From the Journal of Commerce –
Long Beach – Truckers and beneficial cargo owners (BCOs) could save almost 50 percent on daily rental fees for chassis if the industry would agree upon a common model that allowed the party paying for chassis use to choose the equipment provider, according to a national trucking representative.
Dave Manning, president of TCW trucking in Nashville, Tennessee, and incoming chairman of the American Trucking Associations, said, for example, that his cost for use of a chassis from the trucker-controlled North American Chassis Pool Cooperative, of which Manning is president, is $12-14 per day. However, if a trucker is instructed by a shipping line to use a chassis from an intermodal equipment provider (IEP) it designates, as often happens when carriers are involved in the transaction, the daily rental fee can be $20.
“If you are paying for the chassis, make sure you can pick the provider of your choice,” Manning told the annual Agricultural Transportation Coalition conference Thursday in Long Beach.
Probably the main obstacle standing in the way of a smooth chassis regime is the decision by most carriers to stay tangentially involved in equipment decisions for container moves they control through their ocean contracts with BCOs. In those moves, the shipping line includes the cost of the chassis in the all-in charge for ocean move plus delivery of the container to the customer’s door.
In the United States, there was basically one chassis mode from the beginning of containerization in the 1950s until 2009 – ocean carriers owned the chassis, stored them at marine terminals, and provided them to BCOs along with the containers. In 2009, Maersk Line announced its decision to exit the chassis business. It formed a new company known as Direct ChassisLink Inc. to own, maintain, and provide chassis to customers.
Other carriers over the ensuing years began to pull out of the chassis business, and then on March 1, 2015, the three major IEPs in Los Angeles-Long Beach formed a neutral, or “grey” pool of pools with about 80,000 chassis that are interoperable, meaning a chassis can be picked up or dropped off at any location by users of the pool. Other pool arrangements have been formed over the years at different locations throughout the United States.
Truckers generally agree that of all the models, the grey chassis pool is the most versatile in the options it offers and the operational inconveniences it eliminates, and therefore preferable, at least in meeting their needs. “We believe this is the answer,” said Donna Lemm, executive vice president of IMC Companies in Memphis.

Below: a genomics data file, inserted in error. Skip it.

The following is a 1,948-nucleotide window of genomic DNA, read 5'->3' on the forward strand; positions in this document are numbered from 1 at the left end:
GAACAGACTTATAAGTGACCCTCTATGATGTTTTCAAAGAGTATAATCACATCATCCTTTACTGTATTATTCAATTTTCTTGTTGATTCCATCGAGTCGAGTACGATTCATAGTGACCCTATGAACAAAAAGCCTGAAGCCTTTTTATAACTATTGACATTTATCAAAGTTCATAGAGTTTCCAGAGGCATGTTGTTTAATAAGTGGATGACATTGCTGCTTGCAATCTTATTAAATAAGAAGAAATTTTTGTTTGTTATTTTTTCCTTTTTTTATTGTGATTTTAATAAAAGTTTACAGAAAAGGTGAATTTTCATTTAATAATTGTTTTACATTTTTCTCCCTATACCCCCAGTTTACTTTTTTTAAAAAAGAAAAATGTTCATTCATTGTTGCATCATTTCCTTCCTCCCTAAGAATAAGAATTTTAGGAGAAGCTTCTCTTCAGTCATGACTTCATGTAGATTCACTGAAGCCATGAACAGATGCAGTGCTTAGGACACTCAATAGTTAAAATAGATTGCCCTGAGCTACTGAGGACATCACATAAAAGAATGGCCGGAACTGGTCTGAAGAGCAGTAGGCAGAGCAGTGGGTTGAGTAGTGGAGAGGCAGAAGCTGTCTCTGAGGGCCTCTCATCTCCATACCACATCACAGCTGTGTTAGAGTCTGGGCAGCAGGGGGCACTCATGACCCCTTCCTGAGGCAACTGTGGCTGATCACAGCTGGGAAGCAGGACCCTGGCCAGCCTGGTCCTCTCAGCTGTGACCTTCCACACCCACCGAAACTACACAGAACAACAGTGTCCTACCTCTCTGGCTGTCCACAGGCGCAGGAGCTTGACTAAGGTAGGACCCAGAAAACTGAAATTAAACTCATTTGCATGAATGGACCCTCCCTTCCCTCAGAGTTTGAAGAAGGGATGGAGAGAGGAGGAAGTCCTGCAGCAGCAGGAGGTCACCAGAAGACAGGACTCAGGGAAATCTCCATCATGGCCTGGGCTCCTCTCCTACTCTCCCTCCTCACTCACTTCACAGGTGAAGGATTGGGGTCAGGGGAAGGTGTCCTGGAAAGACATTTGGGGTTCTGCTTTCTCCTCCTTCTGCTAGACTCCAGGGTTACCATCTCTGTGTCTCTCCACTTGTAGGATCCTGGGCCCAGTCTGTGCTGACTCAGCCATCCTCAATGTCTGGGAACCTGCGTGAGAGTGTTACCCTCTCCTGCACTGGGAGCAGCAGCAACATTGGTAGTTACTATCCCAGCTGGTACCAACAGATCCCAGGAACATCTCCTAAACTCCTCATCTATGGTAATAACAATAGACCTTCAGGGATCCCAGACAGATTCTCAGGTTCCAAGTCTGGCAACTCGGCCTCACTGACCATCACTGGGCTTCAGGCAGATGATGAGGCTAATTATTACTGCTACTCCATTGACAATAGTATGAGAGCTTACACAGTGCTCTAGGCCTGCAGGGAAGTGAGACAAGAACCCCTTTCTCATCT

In reality, though, the gradual exit of about 20 ocean carriers from the chassis business since 2009 has not gone smoothly. Arrangements vary from region to region, and chassis shortages and surpluses occur too frequently in major harbor complexes. Truckers complain that the national fleet, which Lemm estimates as having an average age of 19, has too many unsafe or out-of-order chassis. “This thing is a mess,” she said.
The problem with the current system, from the prospective of truckers, is that for moves controlled by a particular shipping lines, truckers must use only the chassis owned by the equipment provider with which that shipping line has a business relationship. That equipment works against truckers that own or lease their own chassis, which is becoming more popular in the industry. In another common scenario, the shipping line instructs the trucker to use a particular IEP-owned chassis, but the terminal where the inbound load is located may not have that IEP’s chassis on hand, so the trucker has to go to another site to retrieve an acceptable chassis, sometimes without compensation.
Manning said another residual impact to truckers is that each carrier has a business arrangement with an IEP that provides the shipping line with a discounted price for the door moves that it controls. To compensate for lost revenue, the IEPs increase the price of other chassis that are used in “merchant haulage” in which the BCO controls the move. “The shipping lines continue to increase their merchant haulage rates,” he said.
There is no single solution to this condition as long as ocean carriers choose to remain at least partially in the chassis business, but Manning advised truckers to begin by approaching the carriers directly and explaining the inconveniences and extra costs their policies are creating. He said that in many instances carriers will respond with an acceptable arrangement.
If that does not work, truckers, possibly through their associations, can approach the Federal Maritime Commission or the Department of Justice. Manning said Congress may also be interested in the issue as it reviews the Shipping Act. Truckers can also tell their story publically to the press, or, if needed, consider lawsuits.
In Southern California, another strategy is being considered. Weston LaBar, executive director of the Harbor Trucking Association, said the ports of Los Angeles and Long Beach are actively exploring the feasibility of encouraging the removal of chassis from marine terminals, which would free up more land for cargo-handling. This could happen if the ports are able to locate enough parcels in the massive port complex for establishment of common chassis storage depots. If enough suitable properties can be repurposed for these start-stop operations, sufficient chassis from all of the IEPs in the pool of pools could be made accessible for truckers within the general harbor area.